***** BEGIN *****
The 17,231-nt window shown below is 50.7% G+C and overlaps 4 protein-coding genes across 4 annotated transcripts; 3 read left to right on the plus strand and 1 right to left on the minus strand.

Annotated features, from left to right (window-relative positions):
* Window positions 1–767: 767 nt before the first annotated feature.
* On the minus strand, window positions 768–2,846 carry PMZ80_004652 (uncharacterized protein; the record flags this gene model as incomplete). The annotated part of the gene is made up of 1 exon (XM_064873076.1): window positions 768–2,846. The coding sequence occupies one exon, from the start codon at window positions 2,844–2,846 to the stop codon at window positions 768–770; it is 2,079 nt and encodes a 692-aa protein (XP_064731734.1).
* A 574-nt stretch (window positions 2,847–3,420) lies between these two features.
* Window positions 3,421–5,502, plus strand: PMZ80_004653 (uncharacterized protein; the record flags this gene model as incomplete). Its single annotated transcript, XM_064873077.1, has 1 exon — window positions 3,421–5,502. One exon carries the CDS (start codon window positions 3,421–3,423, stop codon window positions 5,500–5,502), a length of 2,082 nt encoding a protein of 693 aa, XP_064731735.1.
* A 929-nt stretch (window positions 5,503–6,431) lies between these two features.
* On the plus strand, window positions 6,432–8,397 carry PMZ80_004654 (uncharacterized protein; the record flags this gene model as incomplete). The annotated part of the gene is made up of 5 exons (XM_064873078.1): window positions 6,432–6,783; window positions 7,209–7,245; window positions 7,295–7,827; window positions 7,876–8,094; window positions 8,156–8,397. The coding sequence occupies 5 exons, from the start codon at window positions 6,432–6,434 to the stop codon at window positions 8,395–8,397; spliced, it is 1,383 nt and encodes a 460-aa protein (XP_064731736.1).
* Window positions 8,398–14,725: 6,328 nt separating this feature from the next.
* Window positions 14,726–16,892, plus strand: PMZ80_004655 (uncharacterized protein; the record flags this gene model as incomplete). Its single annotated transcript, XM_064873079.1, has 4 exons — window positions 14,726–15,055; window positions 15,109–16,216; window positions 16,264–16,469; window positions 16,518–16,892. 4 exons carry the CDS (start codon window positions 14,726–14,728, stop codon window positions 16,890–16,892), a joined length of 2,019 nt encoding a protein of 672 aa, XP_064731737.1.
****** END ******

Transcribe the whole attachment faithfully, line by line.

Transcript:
The 17,231-nt window shown below is 50.7% G+C and overlaps 4 protein-coding genes across 4 annotated transcripts; 3 read left to right on the plus strand and 1 right to left on the minus strand.

Annotated features, from left to right (window-relative positions):
* Window positions 1–767: 767 nt before the first annotated feature.
* On the minus strand, window positions 768–2,846 carry PMZ80_004652 (uncharacterized protein; the record flags this gene model as incomplete). The annotated part of the gene is made up of 1 exon (XM_064873076.1): window positions 768–2,846. The coding sequence occupies one exon, from the start codon at window positions 2,844–2,846 to the stop codon at window positions 768–770; it is 2,079 nt and encodes a 692-aa protein (XP_064731734.1).
* A 574-nt stretch (window positions 2,847–3,420) lies between these two features.
* Window positions 3,421–5,502, plus strand: PMZ80_004653 (uncharacterized protein; the record flags this gene model as incomplete). Its single annotated transcript, XM_064873077.1, has 1 exon — window positions 3,421–5,502. One exon carries the CDS (start codon window positions 3,421–3,423, stop codon window positions 5,500–5,502), a length of 2,082 nt encoding a protein of 693 aa, XP_064731735.1.
* A 929-nt stretch (window positions 5,503–6,431) lies between these two features.
* On the plus strand, window positions 6,432–8,397 carry PMZ80_004654 (uncharacterized protein; the record flags this gene model as incomplete). The annotated part of the gene is made up of 5 exons (XM_064873078.1): window positions 6,432–6,783; window positions 7,209–7,245; window positions 7,295–7,827; window positions 7,876–8,094; window positions 8,156–8,397. The coding sequence occupies 5 exons, from the start codon at window positions 6,432–6,434 to the stop codon at window positions 8,395–8,397; spliced, it is 1,383 nt and encodes a 460-aa protein (XP_064731736.1).
* Window positions 8,398–14,725: 6,328 nt separating this feature from the next.
* Window positions 14,726–16,892, plus strand: PMZ80_004655 (uncharacterized protein; the record flags this gene model as incomplete). Its single annotated transcript, XM_064873079.1, has 4 exons — window positions 14,726–15,055; window positions 15,109–16,216; window positions 16,264–16,469; window positions 16,518–16,892. 4 exons carry the CDS (start codon window positions 14,726–14,728, stop codon window positions 16,890–16,892), a joined length of 2,019 nt encoding a protein of 672 aa, XP_064731737.1.